October 11, 2002

What does Nunavut's language commissioner do?

Everyone must work to protect Inuktitut, Eva Aariak says

SARA ARNATSIAQ

Nunavut's language watchdog, Eva Aariak, says Inuktitut is strong, but more work is needed to protect it.

(FILE PHOTO)

Eva Aariak, Nunavut's language commissioner, performs an important job on behalf of Nunavummiut - she ensures that the Official Languages Act is followed.

For example, if Aariak receives a notice complaining that a person has received a letter from the Government of Nunavut only in English, then her office would investigate that complaint.

Whether the complaint is from a French person or an Inuk person, her office would investigate whether or not the official languages are all being used.

As part of the work that the language commissioner does, she acts as an ombudsman, or watchdog, to ensure there are enough services provided in Inuktitut, Inuinaqtun, French or English - all languages that the government of Nunavut uses.

Another responsibility is to look at how the language of Inuktitut is being protected and used commercially.

"First of all let me say that our language is very strong. We have good phonetics in Inuktitut," Aariak says.

"We have no problems in terminology as it relates to traditional living. We come across problems when it's modern, such as microwaves and other [terms] that relate to office work. Although they have English names, sometimes they don't always have Inuktitut names for them.

"This is what the Department of Culture, Language, Elders and Youth (CLEY) did back in the autumn of 2001. They held a terminology development workshop so that words in English without Inuktitut names would be assigned a new word for them."

Aariak says she has made recommendations to members of the legislative assembly requesting that a board or a committee be created to look after terminology development.

This terminology body would be recognized, and become part of everyday life.

They would inform news organizations and promote use of the newly created words.

The work of the board or committee would have to be approved and supported by the government. There would be an elder on the board or committee who would act as a consultant on the correctness of word usage.

"The local dialects would not be affected," Aariak says. "For example, we know when a person from Sanikiluaq is speaking. And we know when someone else is speaking from another community. Although we understand each other perfectly, there are words that are always slightly different from one community to another."

She said terminology should be taught in all Nunavut schools, especially for newly created Inuktitut words. Once it is taught in the communities, then there would be consistency of use across the territory.

It's very important that a Nunavut language authority or a commission be created, Aariak said.

There was a language conference held back in 1997, just before the Nunavut territory was created. The conference recommended as well that a Nunavut language commission be created.

Different places such as Greenland, Quebec and other minority groups all have language commissions. This is what we need in Nunavut, Aariak said.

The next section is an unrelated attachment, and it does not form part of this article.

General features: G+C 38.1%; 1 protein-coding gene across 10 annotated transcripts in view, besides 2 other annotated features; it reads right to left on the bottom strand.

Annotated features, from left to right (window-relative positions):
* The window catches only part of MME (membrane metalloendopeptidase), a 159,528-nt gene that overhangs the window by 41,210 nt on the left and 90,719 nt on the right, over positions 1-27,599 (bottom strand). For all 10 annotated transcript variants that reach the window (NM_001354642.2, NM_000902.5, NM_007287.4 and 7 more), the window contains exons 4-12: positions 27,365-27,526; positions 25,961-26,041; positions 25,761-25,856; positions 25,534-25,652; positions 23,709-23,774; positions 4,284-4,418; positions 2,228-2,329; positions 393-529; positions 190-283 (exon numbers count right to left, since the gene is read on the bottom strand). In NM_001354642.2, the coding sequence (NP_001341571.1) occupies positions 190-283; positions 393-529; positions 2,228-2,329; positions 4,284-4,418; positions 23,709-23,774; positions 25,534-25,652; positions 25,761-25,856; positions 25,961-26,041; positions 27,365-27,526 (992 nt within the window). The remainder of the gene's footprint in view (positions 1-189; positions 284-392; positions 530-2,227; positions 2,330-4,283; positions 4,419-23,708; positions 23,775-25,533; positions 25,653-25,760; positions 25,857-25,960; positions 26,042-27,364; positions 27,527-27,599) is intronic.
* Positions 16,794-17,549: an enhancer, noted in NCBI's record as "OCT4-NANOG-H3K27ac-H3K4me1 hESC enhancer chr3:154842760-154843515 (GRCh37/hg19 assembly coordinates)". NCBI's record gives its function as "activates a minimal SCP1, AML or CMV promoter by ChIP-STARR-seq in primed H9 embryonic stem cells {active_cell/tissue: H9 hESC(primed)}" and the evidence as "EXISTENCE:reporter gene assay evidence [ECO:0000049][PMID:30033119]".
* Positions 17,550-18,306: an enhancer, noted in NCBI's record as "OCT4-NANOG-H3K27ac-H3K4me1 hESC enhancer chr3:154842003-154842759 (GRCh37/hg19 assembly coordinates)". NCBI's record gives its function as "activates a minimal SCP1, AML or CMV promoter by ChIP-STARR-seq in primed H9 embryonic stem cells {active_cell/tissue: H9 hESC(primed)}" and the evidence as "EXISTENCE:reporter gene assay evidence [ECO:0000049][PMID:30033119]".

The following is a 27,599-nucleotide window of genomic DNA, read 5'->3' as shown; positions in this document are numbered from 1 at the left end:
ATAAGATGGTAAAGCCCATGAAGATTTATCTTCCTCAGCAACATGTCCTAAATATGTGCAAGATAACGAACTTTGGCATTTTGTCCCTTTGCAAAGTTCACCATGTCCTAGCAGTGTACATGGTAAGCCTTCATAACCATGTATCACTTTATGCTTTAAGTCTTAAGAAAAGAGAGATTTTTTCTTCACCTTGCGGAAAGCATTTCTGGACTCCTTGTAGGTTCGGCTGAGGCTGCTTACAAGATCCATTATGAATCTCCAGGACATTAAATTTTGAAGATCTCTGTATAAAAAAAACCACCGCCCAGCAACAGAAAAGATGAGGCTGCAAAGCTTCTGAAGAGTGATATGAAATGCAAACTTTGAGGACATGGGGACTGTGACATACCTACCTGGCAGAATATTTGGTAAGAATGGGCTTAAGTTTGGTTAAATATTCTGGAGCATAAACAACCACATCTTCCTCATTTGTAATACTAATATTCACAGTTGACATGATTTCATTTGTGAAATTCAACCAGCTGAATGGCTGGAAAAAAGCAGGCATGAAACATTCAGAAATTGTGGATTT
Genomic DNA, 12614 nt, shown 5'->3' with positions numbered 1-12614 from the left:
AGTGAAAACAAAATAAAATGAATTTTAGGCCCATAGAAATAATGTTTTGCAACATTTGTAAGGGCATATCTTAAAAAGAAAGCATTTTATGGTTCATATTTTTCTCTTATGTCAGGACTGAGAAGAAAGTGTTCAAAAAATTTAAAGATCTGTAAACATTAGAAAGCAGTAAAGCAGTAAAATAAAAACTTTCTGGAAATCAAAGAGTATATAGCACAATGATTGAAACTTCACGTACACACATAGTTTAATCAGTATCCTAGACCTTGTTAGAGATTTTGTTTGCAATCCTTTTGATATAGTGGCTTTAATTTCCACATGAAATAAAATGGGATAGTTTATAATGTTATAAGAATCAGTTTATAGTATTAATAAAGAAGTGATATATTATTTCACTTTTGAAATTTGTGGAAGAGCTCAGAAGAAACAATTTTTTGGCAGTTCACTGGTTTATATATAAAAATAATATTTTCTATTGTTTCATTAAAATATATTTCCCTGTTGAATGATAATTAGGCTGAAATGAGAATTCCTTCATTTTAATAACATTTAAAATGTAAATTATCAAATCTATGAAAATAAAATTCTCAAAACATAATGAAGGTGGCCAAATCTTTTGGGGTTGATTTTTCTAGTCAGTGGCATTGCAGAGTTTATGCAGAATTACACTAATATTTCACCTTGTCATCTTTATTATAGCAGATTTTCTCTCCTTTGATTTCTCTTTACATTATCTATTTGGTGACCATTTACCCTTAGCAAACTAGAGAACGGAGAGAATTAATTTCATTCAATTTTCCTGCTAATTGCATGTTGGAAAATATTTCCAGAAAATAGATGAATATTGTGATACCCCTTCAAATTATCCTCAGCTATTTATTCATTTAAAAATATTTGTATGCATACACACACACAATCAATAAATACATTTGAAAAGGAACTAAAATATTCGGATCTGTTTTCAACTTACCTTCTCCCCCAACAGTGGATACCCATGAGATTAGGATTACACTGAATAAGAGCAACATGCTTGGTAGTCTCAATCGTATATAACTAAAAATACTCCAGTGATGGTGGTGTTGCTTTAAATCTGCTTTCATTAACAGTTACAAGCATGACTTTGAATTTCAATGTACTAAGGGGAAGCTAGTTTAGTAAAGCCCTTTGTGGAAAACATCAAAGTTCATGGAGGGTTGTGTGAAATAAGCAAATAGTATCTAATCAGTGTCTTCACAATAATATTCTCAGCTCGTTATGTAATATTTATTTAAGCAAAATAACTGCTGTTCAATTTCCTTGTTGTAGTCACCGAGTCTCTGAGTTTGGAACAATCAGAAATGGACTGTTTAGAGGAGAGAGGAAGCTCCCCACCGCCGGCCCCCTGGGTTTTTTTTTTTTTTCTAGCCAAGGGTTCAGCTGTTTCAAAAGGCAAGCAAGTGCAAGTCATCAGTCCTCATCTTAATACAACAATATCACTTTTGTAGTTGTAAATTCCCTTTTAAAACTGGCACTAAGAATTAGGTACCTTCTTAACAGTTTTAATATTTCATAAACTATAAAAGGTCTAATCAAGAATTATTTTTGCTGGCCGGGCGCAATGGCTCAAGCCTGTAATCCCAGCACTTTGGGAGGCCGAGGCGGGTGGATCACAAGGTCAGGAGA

She says it's the Nunavut government that has to start the process moving by approving such recommendations. Aariak says in Inuktitut, "it's in their hands now," as she made a literal interpretation of her statement.

Language work in the territory is at different levels in different communities, but progress is too slow, Aariak says.

For example, she says there is not enough Inuktitut language instruction in the higher school grades.

It is CLEY's responsibility that all cultural or language instruction is happening, that cultural values are protected and that the language of Inuktitut is preserved, Aariak says.

"I believe too that the different Inuit organizations should be promoting pride, language and the uniqueness of Inuit. I think that they could do more work in terms of pride in our language, because that is who we are as Nunavummiut," she says.

For example, if the government, Inuit organizations, the hamlets, the schools, and people themselves worked together on language issues there would be incredible progress made, she says.

It is up to the people in the communities who are part of education boards to promote the Inuktitut language, she says, and they have to push for programs, and be a bit more aggressive when it comes to pride in their language.

Aariak says, for example, that she has never seen recommendations from the community school boards pushing for more language instruction since she has started work as a languages commissioner.

She says too that she has seen young people who are eager to learn Inuktitut, but there are no Inuktitut instructors to teach them.

Aariak says Nunavut Arctic College must teach more Inuktitut and recruit more people to take the teacher education program.

She also says we need more Inuktitut writers who will entertain us during long plane rides and for people to read before going to sleep.

"People say that there's lots of stories out there that have to be recorded before the elders pass away. I encourage them to write them down," Aariak says.

"As individuals, it is also up to us to preserve and use our language. If we feel strongly enough about our culture then we will do our part to protect the culture, the language and pride in our people."

As for the Inuit Circumpolar Conference wanting to create another writing system that circumpolar governments could use, Aariak reassures people that our current writing system will not be changed right away, and that what ICC is proposing is way ahead in the future.

"We'll need to look at something concrete so that we'll understand better what the circumpolar region is currently thinking about," she says.